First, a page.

Cruising has changed over the years, most of which I have witnessed. Now that there are Mega Ships with more people on board, it really amazes me to picture where the cruise industry is headed.
Full Service Agencies are a thing of the pass. I recall a time when FIT's were arranged at ports abroad, with limos awaiting at the pier for passengers tours. I recall a time when deck chairs were assigned by cabin number in advance of sailing. When dietary needs were catered to with strict demands met.
Now with fast service, low contact Agencies abounding, I believe that the times are changing, and will soon revert to the days of yore. Mega ships will be likened to Condos, some will reside on board and cruise the life fantastic all around the world. Their wish will be a command, spoken softly. But then I dream big!
In the meantime, a week here, a 10 day there, until that great cruise comes my way, is plenty good enough for me.
I do believe we have just about met the max size for cruise ships. Think we'll see more 70-90,000 ton ships in the furture, although new builds will slow down some.
Definite need for new ports to explore. Suggestions??? Of course everyone is expecting Cuba to open up some time. But where else in the Caribbean? Any good locales that have not already be exploited?
I certainly don't have your experience in cruising (having just begun cruising in 1994).although my goal is to get there <G>
Awhile back I wrote an article on passenger's expectations.
Think this has something to do with where cruise lines are now, and where they're going.
My heavens... what a horror. Sounds like a nightmare to me. Sort of what has happened to air travel... now that the "great unwashed" are flying, instead of taking the bus or train. One can hope that some oasis will remain... apart from the lowest common denominator.
And the day that happens Paul, is the day I quit cruising. However, with that bleak picture, I can always cruise less but cruise on an ultra deluxe. I believe those lines will keep their ships small, continue to provide excellent food and high end service. Why oh why don't I have a rich uncle!
Cuba will definitely be a new port. I would like to see more of the big ships go to some of the smaller caribbean islands that are less tourist--what about St. Barts or Guadelupe or St. Vincent or Dominica. I'd even go to Haiti (other than Labadee) to see if there is anything there to see. I find sticking to the "major islands" rather boring and other than our W. Caribbean cruise later this year (have never been that way) I can't see going back to the Caribbean all that many times. I'd rather go to Alaska or the Baltics I'd guess, or the Med. I guess I don't find the Caribbean all that interesting if the choices are Little Switzerland or beaches everywhere you go. I guess maybe some islands that are more unspoiled....although I guess once the cruise ships get there they won't be that way any more. Oh well, just my ruminations.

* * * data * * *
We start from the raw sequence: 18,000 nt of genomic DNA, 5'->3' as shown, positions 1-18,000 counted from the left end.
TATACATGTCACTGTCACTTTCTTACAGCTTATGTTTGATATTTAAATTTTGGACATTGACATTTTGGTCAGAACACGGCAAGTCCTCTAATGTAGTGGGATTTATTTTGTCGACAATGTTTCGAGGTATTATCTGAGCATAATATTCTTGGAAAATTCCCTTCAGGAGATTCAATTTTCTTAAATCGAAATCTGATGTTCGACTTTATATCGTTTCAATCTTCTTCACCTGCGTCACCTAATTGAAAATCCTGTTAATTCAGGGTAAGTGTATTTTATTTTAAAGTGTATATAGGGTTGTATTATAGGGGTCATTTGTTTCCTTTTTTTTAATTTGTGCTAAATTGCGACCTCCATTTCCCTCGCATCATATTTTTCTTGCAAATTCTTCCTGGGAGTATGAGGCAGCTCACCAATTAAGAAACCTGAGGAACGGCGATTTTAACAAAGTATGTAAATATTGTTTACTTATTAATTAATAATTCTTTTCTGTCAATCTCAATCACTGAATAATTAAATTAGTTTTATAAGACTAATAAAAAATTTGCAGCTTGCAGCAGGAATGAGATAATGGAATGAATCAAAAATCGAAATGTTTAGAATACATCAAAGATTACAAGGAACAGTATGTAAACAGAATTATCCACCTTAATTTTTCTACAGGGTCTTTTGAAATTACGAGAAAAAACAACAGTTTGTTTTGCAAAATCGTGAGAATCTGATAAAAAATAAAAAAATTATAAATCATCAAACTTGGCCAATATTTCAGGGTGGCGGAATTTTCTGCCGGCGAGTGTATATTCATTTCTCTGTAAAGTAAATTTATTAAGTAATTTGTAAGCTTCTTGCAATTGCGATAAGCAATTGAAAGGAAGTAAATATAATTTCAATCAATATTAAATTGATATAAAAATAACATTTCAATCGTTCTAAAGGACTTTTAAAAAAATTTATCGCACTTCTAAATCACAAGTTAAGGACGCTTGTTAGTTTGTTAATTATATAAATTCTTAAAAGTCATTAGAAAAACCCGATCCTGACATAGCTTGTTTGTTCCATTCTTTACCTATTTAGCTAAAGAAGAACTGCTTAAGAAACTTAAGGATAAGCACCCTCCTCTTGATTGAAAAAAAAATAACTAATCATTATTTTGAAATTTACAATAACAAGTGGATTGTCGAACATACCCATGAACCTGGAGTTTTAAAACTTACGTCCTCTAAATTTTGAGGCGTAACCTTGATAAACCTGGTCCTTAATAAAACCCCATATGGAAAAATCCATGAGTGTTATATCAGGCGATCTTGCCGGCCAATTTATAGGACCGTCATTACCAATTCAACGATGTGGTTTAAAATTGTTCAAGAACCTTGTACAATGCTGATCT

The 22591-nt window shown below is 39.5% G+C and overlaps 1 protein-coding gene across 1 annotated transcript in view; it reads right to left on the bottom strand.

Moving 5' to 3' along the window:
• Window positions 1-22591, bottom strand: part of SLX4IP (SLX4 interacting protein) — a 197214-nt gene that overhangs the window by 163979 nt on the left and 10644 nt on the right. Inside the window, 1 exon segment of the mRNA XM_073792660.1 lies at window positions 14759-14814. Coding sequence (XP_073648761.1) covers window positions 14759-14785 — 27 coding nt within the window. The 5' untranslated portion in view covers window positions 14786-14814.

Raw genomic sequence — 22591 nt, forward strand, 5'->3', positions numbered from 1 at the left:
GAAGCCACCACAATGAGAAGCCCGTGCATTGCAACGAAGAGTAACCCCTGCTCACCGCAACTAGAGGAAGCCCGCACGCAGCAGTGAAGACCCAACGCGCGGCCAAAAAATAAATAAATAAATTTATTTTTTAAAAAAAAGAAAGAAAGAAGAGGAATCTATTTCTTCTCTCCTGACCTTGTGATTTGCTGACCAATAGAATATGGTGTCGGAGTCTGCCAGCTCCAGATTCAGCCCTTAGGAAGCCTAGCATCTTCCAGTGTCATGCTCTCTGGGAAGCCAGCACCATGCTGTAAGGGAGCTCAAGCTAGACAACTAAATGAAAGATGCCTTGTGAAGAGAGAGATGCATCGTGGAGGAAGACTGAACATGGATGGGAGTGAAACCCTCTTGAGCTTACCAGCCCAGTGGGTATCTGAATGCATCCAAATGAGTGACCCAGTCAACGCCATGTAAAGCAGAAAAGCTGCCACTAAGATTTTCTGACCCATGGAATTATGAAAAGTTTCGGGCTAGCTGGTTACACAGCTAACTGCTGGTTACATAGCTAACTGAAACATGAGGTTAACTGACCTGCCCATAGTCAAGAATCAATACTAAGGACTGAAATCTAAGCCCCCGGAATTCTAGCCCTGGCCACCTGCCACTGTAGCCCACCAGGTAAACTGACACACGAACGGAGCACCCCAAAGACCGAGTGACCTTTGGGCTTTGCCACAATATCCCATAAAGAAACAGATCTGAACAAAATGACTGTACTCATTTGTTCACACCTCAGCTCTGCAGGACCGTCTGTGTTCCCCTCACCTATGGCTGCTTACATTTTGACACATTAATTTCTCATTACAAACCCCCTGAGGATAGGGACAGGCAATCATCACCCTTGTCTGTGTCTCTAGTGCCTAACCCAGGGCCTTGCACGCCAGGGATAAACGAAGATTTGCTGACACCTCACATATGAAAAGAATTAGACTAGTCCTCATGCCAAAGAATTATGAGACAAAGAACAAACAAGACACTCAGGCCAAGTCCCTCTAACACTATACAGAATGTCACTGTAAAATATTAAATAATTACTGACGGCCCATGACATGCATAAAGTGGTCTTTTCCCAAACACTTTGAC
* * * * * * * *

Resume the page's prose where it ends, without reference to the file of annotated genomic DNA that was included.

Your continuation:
The future for crusing looks great. Only six percent of the population has enjoyed the likes of crusing. The problem is, that all we enjoy about traditinal crusing is going by the wayside as ships get larger and service and attention to quality become a thing of the past. The cruiselines effort to "get anybody and everybody" on board has greatly reduced the quality of the experience. I am not talking about being "snooty" but people should know how to use the silverwhere and be thoughtfull about there fellow passengers. I have, over the years invested much vacation time and money via vacations and ownership of stock in several cruiselines to share a genuine concern that cruiselines offer a "quality" product.
As we have all seen in the airline industry, larger is not better and that a "special" vacation offered by a cruise vacation is sailing into troubled waters. This mass market approach to selling cruises to everyone has already affected quality and will dilute the desire by experienced cruisers to continue.
There were several of your statements that caused me to bristle at first, but then, I read you comments several times and moderated my initial comtempt for some of those statements. I concluded that there is a market in cruising for those who think along the same lines as you, and offer the amenities that you would prefer to have while cruising. The choice is there for you if you have strong feelings about the cruise industry appealing to the any and everybody you refer to in your comments. You have the right to make those choices, and no one in this country would ever deny you that right.
However, your statement: "This mass market approach to selling cruises to everyone has already affected quality and will dilute the desire by experienced cruisers to continue." I must take exception to, as this is not what this country is about. Sometimes people forget that the 'mass market' affords the corporations, the opportunity to expand and develop. I personally would never withhold the pleasures of cruising from anyone, who wants to experience it, with the selfich approach of believing that it would decrease my desire to cruise, because others can and do.
That is what makes this country great. This is my opinion of your opnion, we are both entitled to one.